Location: Morrisville, NC
7,175 posts, read 8,896,234 times
Reputation: 6232
Quote:
Originally Posted by riggy_house View Post
Hi lae60,

These situations can be frustrating for sure, but I've found that Buyers may often have their Inspectors shoot things down that they (the buyers) don't want, which actually makes perfect sense to me.

For instance: the Buyers don't like your current gas logs. Since the contract doesn't really allow the Buyers to negotiate items according to their personal tastes, it's often just easier for unscrupulous Buyers to persuade their Inspector to make up something ambiguous that's hard for the Sellers to dispute.

I mean, How many people who have gas logs know exactly what materials were used as fake "embers" in the gas fireplace?

Much of that type of info is considered "trade secret"by the manufacturer, so you as the seller may have a very difficult time trying to argue that your fake gas log embers weren't just old fireplace debris that shouldn't be there.

If I were an inspector, and my client had concerns about the scraggly ashy looking materials used for embers, I would politely explain to them that they could indeed be original manufacturer materials, or that they could also very well indeed be something else which shouldn't belong as part of the home sale.

At the end of the day, I would likely consider my client's concerns and express them accordingly in my inspection report if I was otherwise unable to prove their concerns as unfounded.

This would seem an easy way for savvy buyers to get you the Seller to do some of the labor by having you remove at least the disputable debris, if not the entire gas log unit which the Buyers don't desire to keep.
That would be a pretty shady inspector if they really changed their findings in the report in the way you are saying. It would be practically unheard of for someone to even communicate that there are certain things they donít want in the home. Now, obviously the seller and agent have walked through the house and seen it, and if they have noticed a crack or a water stain it isnít unusual for them to say hey, Iím concerned about X, but your job as a home inspector is to report the facts you find in the home, nothing more. Sometimes that means reassuring the buyer that the crack is simply normal drywall issues and sometimes you end up finding something far worse than anyone inspected.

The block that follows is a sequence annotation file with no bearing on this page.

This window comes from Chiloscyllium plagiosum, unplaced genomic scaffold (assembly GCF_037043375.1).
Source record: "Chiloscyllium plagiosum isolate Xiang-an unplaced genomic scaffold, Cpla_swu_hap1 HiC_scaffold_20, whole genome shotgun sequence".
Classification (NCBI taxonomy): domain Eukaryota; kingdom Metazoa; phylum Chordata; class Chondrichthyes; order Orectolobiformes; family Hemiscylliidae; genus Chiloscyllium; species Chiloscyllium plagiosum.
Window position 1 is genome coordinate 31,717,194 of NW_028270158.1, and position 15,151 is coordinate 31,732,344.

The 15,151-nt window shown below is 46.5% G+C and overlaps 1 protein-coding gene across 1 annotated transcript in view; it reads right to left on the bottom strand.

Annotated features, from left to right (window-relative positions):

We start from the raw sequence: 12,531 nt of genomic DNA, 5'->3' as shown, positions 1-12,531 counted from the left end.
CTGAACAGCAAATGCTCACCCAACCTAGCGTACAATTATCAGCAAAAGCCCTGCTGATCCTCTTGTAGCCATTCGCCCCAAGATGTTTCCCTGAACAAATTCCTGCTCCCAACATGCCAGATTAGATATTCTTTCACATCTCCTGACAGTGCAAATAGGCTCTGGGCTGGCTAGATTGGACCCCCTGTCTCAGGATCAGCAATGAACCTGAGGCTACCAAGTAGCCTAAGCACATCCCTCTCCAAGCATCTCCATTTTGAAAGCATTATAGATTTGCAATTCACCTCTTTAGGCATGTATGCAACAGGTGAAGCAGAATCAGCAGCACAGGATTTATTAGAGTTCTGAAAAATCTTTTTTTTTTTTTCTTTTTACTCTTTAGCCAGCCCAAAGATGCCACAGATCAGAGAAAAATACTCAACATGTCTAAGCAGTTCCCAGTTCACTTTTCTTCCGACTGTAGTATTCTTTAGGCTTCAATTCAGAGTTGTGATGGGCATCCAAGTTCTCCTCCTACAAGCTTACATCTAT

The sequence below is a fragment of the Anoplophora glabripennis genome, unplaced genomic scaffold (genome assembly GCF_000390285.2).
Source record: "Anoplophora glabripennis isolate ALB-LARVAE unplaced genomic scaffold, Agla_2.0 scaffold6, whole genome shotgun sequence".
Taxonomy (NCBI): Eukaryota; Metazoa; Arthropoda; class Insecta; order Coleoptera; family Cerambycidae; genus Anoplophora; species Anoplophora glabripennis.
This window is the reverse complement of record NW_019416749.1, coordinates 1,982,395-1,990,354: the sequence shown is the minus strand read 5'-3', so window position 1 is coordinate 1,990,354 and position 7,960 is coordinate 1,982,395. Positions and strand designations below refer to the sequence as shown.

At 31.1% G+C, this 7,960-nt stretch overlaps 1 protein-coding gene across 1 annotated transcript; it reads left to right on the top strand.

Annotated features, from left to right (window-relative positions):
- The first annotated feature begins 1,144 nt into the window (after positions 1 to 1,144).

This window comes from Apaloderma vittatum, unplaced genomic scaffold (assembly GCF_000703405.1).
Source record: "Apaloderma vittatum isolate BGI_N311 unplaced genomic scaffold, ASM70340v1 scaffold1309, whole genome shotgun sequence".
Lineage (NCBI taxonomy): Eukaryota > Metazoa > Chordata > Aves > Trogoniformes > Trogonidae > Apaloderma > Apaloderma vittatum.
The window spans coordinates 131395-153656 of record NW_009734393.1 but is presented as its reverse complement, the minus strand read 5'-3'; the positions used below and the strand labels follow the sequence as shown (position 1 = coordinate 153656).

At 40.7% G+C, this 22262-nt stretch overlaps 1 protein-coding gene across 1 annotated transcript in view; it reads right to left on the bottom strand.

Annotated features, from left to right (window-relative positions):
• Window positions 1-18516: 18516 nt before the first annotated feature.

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Old 11-25-2017, 08:40 AM
Status: "Just another day" (set 3 days ago)
 
Location: Jollyville, TX
3,464 posts, read 8,573,701 times
Reputation: 3260
We left a minimal amount of things that I would have wanted if I were a buyer - a small shelf in the garage, a wooden silverware tray in the kitchen drawer, the curtain rods we took down for the showing (they were fairly new and good quality), a concrete bird bath and a large potting table on the side of the house. We were supposed to close on Tuesday and got a call on Monday morning to come remove everything. But that wasn't the worst of it. There had been a hail storm over the weekend and the very large driveway was full of leaf debris from the storm and they wanted it all removed before closing! My poor realtor was out there trying to sweep the leaves - an impossible task. We borrowed my neighbor's extension cords, blew the leaves off the driveway and packed up everything that wasn't attached. It was a rather unpleasant finish to a stressful sale.